Being a CSA Apprentice at Genesis Farm: Who Chooses Whom?
By Judy von Handorf
Over the past year or so, I've had my nose in the novels of Wendell Berry. In “That Distant Land,” there is a very thoughtful conversation between a lawyer, Wheeler, and his client, Elton. They are discussing the farm Elton has just inherited. Wheeler leans forward in his chair and tells Elton, “The farm chose you.”
The farm chooses us. It struck a chord with me because I always felt this but, coming from Wendell Berry, I knew it was real. He goes on to say that we make the decision whether to embrace the offer or not.
Every year around this time, we at the Community Supported Garden at Genesis Farm select candidates for our Apprentice Program. We interview people from all over the country. When all is said and done and our team is formed, I look at each one of these people and know that they are on this land for a reason. The fact that our paths crossed at this time and in this place is sacred. The responsibility that that goes with this is immense, and we do not take it lightly.
We know our apprentices are here at Genesis Farm to get a taste of agriculture and we want to give them our best taste! We want to send them off knowing how to love the land, to have respect for the work, to have reverence for the food they eat, and to know community.
Our Apprentice Program began in 1998, when we felt ready to take on an educational component. We started out with one apprentice and gradually expanded our program to four apprentices and a second-year apprenticeship.
Each year, we gain more clarity on what we look for in a potential apprentice. We look for a good work ethic, someone who knows how not to stand around. We look for enthusiasm, for the ability to take ownership. A positive attitude and sense of humor can go a long way when we’re digging potatoes for five straight days!
The selection process begins with a resume and a letter outlining the candidate’s goals in agriculture. The farm visit is a must! We can get a good sense of a person by how they work, how they help out at lunch, and how they interact with others.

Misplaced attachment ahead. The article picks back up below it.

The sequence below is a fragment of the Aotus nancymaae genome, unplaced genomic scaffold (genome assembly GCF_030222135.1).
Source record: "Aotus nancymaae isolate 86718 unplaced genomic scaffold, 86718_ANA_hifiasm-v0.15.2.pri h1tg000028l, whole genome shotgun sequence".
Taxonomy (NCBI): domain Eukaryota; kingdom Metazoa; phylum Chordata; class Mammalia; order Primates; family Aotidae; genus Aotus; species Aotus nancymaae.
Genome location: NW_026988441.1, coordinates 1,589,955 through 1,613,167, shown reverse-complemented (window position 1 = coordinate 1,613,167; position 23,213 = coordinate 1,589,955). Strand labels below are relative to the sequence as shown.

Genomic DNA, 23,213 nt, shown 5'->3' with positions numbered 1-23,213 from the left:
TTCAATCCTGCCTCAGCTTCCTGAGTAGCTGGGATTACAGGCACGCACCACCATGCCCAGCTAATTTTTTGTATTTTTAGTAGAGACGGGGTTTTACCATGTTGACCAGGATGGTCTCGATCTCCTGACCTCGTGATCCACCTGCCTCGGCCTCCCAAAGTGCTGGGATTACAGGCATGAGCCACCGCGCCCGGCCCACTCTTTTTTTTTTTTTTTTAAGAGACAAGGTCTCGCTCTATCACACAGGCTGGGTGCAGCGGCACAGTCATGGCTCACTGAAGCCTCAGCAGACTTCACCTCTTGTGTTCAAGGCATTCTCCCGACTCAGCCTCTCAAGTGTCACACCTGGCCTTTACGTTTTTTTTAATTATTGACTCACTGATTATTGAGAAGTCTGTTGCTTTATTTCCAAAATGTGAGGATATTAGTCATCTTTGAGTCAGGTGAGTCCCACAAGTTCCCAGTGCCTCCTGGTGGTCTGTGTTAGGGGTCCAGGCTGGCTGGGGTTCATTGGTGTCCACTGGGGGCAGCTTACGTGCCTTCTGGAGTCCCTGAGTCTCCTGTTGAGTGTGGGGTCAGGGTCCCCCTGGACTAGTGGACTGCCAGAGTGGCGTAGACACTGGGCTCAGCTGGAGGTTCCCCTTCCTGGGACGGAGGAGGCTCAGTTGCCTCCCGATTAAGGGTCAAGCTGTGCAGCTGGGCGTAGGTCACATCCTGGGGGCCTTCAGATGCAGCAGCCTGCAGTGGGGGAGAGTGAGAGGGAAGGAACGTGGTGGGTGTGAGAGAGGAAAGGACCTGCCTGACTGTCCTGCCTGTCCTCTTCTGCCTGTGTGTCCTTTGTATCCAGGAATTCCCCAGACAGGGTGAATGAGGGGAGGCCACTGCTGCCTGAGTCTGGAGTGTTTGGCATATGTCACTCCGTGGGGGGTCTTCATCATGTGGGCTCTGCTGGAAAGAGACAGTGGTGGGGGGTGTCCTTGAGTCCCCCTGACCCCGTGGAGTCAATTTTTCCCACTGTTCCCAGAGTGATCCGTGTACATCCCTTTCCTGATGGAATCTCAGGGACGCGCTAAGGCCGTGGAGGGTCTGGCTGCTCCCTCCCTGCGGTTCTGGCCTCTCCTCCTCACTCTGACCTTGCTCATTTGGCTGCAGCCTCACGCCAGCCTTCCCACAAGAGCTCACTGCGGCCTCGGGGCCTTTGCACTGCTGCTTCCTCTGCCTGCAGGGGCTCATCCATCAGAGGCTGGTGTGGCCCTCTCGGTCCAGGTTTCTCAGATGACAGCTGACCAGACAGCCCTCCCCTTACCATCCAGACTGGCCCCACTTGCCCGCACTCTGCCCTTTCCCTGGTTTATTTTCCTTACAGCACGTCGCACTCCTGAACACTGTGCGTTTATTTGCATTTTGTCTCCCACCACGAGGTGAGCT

When our Apprentice Program began 15 years ago, our early apprentices came with a commitment to farm. Today, we see people looking for an experience of farming before they go off to pursue other types of agricultural ventures, such as teaching gardening or cooking professionally with seasonal vegetables. The important thing is: The opportunity is here for all. People can take a small window of time out of their lives and have an experience on the farm that will affect them for the rest of their lives.
It’s such an honor to witness the change in people who come to us. Some of them don’t even know how to use a shovel when they start in April and, by the end of the season, they are happily digging a one-foot deep trench to anchor plastic for a portable hoop house. But it’s more than muscles I see. I see a deeper understanding of the work and respect for it.
In Wendell Berry’s story, Wheeler, the lawyer, goes on to say, “We start out expecting things of the land. And then some of us, if we stay put and pay attention, see that expectations are going the other way, too. Demands are being made of us, whether we know it or know what they are or not. The place is crying out to us to do better, to be worthy of it.”
Judy von Handorf has been a farmer at the Community Supported Garden at Genesis Farm for 25 years. One of the first to adopt the Community Supported Agriculture (CSA) model, the Community Supported Garden at Genesis Farm has more than 300 member families and is celebrating its 25th year. For more information on its apprentice program, including how to apply, go to www.CSGatGenesisFarm.com or call 908-362-7486.